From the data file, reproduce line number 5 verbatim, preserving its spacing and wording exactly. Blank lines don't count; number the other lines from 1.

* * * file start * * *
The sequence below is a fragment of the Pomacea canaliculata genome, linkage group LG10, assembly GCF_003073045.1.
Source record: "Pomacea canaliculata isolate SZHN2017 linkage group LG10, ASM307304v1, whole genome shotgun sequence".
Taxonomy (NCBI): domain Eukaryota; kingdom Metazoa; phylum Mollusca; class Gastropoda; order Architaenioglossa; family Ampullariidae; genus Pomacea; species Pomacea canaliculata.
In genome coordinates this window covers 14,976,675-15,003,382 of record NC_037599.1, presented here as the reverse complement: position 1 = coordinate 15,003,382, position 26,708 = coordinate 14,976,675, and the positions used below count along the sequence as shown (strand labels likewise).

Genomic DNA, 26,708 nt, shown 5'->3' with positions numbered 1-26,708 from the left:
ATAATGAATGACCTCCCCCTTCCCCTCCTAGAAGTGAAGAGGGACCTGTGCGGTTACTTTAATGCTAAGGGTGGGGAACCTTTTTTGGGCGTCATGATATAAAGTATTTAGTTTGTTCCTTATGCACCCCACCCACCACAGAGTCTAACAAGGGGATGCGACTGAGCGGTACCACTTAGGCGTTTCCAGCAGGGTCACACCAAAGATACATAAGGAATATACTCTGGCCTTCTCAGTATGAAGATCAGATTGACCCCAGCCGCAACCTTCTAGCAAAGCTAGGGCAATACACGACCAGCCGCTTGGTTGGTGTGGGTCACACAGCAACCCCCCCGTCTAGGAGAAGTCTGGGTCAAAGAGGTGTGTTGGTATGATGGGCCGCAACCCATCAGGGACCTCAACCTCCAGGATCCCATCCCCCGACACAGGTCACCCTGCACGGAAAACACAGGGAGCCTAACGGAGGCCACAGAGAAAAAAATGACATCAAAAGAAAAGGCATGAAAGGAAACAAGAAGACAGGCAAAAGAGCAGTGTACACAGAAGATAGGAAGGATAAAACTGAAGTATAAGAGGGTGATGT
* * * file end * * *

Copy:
Genomic DNA, 26,708 nt, shown 5'->3' with positions numbered 1-26,708 from the left: